Writer’s Workshop: If I Could Change One Thing About Myself

Mama Kat in one of her prompts for this week asks us what one thing we would change about ourselves if we could. She also asks us to think on why it can’t be changed.

This is pretty much a no-brainer to me. If there’s one thing I could pick to change about myself, it would be to widen my window of tolerance. The window of tolerance is the window at which point someone is stimulated enough that they aren’t bored too much, but not so much that they are overloaded. Each individual’s window of tolerance is different. Some people thrive on challenging activities and exciting stimuli. Others can barely handle any sensory or cognitive demands. I belong to the latter category.

If I’m correct, the window of tolerance also refers to the ability to tolerate distress or frustration. My distress tolerance is and has always been extremely poor.

So why can’t it be changed? Well, I tried. Ever since I was a little child, psychologists have recommended I work on distress tolerance. Now I must say I really wasn’t aware of the problem at all until I was about eleven, but even when I was, I had no idea how to heighten my distress tolerance.

My tolerance for sensory and cognitive demands was manageable up until I suffered autistic burnout at age 21. I mean, I was in classrooms with 30+ students in them, doing my schoolwork at a high level high school. Ever since my burnout though, I’ve hardly been able to function in group settings without getting overloaded. I also can’t seem to handle any sort of pressure.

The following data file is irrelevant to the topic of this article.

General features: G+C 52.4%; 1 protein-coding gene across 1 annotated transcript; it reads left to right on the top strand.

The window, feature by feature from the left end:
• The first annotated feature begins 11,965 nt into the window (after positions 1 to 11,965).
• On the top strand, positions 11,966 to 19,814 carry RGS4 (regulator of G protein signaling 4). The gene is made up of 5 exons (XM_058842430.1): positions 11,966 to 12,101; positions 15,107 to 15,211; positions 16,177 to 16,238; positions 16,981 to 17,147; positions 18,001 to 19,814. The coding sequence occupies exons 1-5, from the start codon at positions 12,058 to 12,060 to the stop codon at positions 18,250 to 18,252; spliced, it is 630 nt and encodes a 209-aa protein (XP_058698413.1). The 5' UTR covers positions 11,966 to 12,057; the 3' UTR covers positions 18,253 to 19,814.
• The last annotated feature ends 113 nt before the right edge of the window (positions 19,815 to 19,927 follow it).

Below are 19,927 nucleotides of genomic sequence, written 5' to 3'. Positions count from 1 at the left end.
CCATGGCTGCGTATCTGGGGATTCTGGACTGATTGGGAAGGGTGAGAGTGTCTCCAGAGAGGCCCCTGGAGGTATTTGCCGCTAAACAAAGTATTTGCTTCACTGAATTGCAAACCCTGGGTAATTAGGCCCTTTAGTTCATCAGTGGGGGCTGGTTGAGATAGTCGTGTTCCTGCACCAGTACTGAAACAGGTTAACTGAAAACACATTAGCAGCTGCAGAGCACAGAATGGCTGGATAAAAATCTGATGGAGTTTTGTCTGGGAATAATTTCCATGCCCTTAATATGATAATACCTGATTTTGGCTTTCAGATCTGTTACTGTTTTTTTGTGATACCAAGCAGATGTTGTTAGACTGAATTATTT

In 2017, when I was being kicked out of the psychiatric hospital, it was recommended that I do dialectical behavior therapy (DBT). One of the modules of DBT is distress tolerance. The community psychiatric nurse (CPN) who started DBT with me, even wrote increasing my frustration tolerance as a treatment goal without my having asked her to. I didn’t see how I could work on this. After all, seeing this goal written on my treatment plan already created such immense pressure that I felt overloaded without even trying to work on the goal.

I know I have a bit of an external locus of control. This seems to be tied in with poor distress tolerance. I mean, it isn’t that I genuinely think the world owes me a sensory-friendly, low-demand environment. However, I can’t see how I can work on changing my ability to handle sensory stimuli, demands and distress.